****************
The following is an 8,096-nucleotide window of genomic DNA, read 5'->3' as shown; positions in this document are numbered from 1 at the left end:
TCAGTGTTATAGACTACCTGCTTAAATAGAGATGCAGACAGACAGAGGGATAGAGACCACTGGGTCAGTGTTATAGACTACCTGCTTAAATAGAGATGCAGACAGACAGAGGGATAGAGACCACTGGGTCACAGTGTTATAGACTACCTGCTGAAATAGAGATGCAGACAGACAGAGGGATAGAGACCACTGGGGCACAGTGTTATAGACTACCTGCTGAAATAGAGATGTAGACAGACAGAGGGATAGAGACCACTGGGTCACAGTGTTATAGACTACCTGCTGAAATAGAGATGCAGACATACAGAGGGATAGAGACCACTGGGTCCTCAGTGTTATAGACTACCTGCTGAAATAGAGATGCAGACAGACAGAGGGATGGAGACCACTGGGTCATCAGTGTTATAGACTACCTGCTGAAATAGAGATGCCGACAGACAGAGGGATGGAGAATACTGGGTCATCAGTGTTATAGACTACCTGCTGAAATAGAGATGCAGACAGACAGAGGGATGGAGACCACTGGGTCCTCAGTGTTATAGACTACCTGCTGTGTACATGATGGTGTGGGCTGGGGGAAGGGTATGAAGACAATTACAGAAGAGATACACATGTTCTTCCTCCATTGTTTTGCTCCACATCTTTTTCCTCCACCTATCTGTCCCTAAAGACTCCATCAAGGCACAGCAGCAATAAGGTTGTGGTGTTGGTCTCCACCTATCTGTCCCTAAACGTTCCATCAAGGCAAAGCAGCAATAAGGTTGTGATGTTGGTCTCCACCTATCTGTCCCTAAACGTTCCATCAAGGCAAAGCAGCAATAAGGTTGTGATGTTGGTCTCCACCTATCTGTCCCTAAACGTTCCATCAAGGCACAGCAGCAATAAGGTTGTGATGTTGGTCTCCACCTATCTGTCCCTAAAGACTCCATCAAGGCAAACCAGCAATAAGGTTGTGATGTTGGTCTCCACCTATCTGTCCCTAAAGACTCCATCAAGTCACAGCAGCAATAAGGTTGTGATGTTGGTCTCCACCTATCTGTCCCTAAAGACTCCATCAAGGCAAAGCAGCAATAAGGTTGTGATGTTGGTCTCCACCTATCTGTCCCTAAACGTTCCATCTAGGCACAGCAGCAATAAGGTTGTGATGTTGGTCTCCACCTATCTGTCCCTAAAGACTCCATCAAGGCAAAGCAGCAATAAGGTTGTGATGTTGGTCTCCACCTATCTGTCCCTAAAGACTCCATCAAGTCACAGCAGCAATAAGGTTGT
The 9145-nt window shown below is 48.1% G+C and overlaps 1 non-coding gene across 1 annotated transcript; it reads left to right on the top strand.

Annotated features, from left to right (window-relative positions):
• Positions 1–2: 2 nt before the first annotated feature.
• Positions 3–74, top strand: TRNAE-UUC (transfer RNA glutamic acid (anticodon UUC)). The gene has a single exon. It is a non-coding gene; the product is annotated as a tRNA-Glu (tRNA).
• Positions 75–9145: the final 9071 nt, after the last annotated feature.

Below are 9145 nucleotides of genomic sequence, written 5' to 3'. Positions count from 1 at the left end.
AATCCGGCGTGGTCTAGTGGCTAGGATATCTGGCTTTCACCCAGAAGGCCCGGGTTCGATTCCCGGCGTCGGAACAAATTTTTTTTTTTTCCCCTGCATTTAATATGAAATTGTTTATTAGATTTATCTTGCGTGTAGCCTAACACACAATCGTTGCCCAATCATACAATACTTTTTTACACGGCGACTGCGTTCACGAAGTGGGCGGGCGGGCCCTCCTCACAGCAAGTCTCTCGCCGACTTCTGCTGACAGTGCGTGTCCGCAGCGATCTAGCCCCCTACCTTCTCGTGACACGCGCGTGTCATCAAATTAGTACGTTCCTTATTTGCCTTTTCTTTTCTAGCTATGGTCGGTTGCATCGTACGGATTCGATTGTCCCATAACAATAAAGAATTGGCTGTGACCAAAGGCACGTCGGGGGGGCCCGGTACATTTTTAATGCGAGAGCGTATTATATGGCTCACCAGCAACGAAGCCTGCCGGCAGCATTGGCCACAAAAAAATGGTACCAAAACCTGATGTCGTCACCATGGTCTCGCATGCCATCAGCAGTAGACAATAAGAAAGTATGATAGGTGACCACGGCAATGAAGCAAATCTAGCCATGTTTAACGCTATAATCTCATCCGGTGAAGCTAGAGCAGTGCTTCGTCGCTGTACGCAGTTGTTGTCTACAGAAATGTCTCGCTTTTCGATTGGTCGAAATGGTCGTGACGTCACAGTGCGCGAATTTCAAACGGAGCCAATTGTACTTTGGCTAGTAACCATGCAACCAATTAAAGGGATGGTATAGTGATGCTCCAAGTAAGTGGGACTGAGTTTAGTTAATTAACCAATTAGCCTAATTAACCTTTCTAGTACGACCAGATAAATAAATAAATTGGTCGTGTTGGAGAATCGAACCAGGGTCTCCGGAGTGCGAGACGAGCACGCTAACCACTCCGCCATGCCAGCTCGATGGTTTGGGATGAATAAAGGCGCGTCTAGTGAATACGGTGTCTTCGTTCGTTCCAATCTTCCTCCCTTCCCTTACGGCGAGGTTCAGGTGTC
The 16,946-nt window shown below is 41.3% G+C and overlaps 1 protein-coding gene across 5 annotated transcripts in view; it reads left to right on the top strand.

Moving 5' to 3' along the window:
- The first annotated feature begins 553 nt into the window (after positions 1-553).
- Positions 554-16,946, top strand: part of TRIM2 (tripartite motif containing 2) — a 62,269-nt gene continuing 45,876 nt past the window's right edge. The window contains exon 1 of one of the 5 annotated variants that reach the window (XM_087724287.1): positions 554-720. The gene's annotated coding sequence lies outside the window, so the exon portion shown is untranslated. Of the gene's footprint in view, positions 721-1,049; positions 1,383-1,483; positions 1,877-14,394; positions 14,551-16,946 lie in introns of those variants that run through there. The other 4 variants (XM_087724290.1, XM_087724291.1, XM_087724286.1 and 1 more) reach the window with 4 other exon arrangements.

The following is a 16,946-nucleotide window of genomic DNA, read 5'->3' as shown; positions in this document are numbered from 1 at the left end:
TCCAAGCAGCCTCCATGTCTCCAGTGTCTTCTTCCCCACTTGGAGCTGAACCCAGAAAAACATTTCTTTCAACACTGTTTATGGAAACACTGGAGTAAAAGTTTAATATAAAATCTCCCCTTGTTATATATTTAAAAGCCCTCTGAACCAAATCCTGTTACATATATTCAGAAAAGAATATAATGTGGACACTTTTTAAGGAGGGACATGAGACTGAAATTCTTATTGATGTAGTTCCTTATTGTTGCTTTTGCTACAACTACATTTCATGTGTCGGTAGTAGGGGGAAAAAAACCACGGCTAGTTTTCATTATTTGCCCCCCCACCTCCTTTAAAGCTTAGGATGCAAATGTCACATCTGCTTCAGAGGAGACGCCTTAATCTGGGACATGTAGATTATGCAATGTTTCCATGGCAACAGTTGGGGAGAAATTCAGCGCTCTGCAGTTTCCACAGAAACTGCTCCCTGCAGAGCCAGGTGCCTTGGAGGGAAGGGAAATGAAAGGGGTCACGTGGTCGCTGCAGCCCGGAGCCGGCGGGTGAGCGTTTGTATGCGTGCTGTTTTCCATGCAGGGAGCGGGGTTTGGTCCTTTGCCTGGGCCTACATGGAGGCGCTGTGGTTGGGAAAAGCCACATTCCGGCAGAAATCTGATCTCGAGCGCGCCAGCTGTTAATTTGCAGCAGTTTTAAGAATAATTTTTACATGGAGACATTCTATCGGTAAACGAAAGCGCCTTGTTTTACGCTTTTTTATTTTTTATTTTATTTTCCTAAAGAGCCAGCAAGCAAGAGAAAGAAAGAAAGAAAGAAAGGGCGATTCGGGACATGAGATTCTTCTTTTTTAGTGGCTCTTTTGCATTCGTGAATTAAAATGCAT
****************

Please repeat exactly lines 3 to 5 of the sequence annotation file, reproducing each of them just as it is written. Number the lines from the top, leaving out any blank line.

The 9145-nt window shown below is 48.1% G+C and overlaps 1 non-coding gene across 1 annotated transcript; it reads left to right on the top strand.

Annotated features, from left to right (window-relative positions):
• Positions 1–2: 2 nt before the first annotated feature.